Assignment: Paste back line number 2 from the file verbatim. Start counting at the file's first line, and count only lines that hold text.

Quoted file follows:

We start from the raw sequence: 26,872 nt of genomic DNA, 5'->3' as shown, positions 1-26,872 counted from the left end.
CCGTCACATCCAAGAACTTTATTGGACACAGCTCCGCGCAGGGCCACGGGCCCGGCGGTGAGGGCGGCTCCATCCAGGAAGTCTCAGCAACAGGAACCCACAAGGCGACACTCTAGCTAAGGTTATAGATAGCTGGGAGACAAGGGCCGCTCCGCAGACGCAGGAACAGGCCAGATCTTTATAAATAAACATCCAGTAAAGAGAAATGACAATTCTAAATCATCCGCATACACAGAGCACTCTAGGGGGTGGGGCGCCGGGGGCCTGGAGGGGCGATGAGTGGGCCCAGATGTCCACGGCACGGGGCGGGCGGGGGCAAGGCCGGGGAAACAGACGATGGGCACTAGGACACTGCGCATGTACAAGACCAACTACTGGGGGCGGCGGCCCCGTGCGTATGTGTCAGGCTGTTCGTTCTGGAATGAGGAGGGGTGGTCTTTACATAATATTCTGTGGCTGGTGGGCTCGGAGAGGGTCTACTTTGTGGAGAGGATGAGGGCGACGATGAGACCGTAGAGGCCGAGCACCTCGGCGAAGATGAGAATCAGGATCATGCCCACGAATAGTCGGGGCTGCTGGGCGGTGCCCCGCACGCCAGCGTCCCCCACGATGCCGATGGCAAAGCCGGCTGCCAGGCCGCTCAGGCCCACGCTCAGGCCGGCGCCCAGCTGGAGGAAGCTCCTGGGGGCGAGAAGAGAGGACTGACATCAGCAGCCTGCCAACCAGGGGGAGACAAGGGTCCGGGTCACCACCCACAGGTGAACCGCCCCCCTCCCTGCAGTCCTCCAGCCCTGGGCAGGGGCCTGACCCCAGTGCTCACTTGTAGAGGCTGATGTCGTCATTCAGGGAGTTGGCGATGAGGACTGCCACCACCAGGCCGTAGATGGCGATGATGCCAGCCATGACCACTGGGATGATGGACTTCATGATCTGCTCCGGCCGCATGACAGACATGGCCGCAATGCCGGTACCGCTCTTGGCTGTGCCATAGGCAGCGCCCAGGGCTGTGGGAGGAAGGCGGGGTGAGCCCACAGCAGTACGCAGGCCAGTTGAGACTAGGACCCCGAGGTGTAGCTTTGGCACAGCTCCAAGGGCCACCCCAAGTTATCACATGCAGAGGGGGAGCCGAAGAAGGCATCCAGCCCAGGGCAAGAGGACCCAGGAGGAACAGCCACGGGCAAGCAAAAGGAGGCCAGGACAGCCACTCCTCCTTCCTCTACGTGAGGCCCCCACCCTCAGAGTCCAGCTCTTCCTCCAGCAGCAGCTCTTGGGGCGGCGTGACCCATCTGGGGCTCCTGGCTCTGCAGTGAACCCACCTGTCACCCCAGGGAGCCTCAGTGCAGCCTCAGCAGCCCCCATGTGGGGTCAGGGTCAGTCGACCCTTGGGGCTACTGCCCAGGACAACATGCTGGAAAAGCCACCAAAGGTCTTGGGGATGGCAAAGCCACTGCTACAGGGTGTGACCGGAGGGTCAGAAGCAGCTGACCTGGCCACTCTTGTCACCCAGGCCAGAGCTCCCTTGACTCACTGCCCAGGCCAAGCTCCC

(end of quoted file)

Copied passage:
CCGTCACATCCAAGAACTTTATTGGACACAGCTCCGCGCAGGGCCACGGGCCCGGCGGTGAGGGCGGCTCCATCCAGGAAGTCTCAGCAACAGGAACCCACAAGGCGACACTCTAGCTAAGGTTATAGATAGCTGGGAGACAAGGGCCGCTCCGCAGACGCAGGAACAGGCCAGATCTTTATAAATAAACATCCAGTAAAGAGAAATGACAATTCTAAATCATCCGCATACACAGAGCACTCTAGGGGGTGGGGCGCCGGGGGCCTGGAGGGGCGATGAGTGGGCCCAGATGTCCACGGCACGGGGCGGGCGGGGGCAAGGCCGGGGAAACAGACGATGGGCACTAGGACACTGCGCATGTACAAGACCAACTACTGGGGGCGGCGGCCCCGTGCGTATGTGTCAGGCTGTTCGTTCTGGAATGAGGAGGGGTGGTCTTTACATAATATTCTGTGGCTGGTGGGCTCGGAGAGGGTCTACTTTGTGGAGAGGATGAGGGCGACGATGAGACCGTAGAGGCCGAGCACCTCGGCGAAGATGAGAATCAGGATCATGCCCACGAATAGTCGGGGCTGCTGGGCGGTGCCCCGCACGCCAGCGTCCCCCACGATGCCGATGGCAAAGCCGGCTGCCAGGCCGCTCAGGCCCACGCTCAGGCCGGCGCCCAGCTGGAGGAAGCTCCTGGGGGCGAGAAGAGAGGACTGACATCAGCAGCCTGCCAACCAGGGGGAGACAAGGGTCCGGGTCACCACCCACAGGTGAACCGCCCCCCTCCCTGCAGTCCTCCAGCCCTGGGCAGGGGCCTGACCCCAGTGCTCACTTGTAGAGGCTGATGTCGTCATTCAGGGAGTTGGCGATGAGGACTGCCACCACCAGGCCGTAGATGGCGATGATGCCAGCCATGACCACTGGGATGATGGACTTCATGATCTGCTCCGGCCGCATGACAGACATGGCCGCAATGCCGGTACCGCTCTTGGCTGTGCCATAGGCAGCGCCCAGGGCTGTGGGAGGAAGGCGGGGTGAGCCCACAGCAGTACGCAGGCCAGTTGAGACTAGGACCCCGAGGTGTAGCTTTGGCACAGCTCCAAGGGCCACCCCAAGTTATCACATGCAGAGGGGGAGCCGAAGAAGGCATCCAGCCCAGGGCAAGAGGACCCAGGAGGAACAGCCACGGGCAAGCAAAAGGAGGCCAGGACAGCCACTCCTCCTTCCTCTACGTGAGGCCCCCACCCTCAGAGTCCAGCTCTTCCTCCAGCAGCAGCTCTTGGGGCGGCGTGACCCATCTGGGGCTCCTGGCTCTGCAGTGAACCCACCTGTCACCCCAGGGAGCCTCAGTGCAGCCTCAGCAGCCCCCATGTGGGGTCAGGGTCAGTCGACCCTTGGGGCTACTGCCCAGGACAACATGCTGGAAAAGCCACCAAAGGTCTTGGGGATGGCAAAGCCACTGCTACAGGGTGTGACCGGAGGGTCAGAAGCAGCTGACCTGGCCACTCTTGTCACCCAGGCCAGAGCTCCCTTGACTCACTGCCCAGGCCAAGCTCCC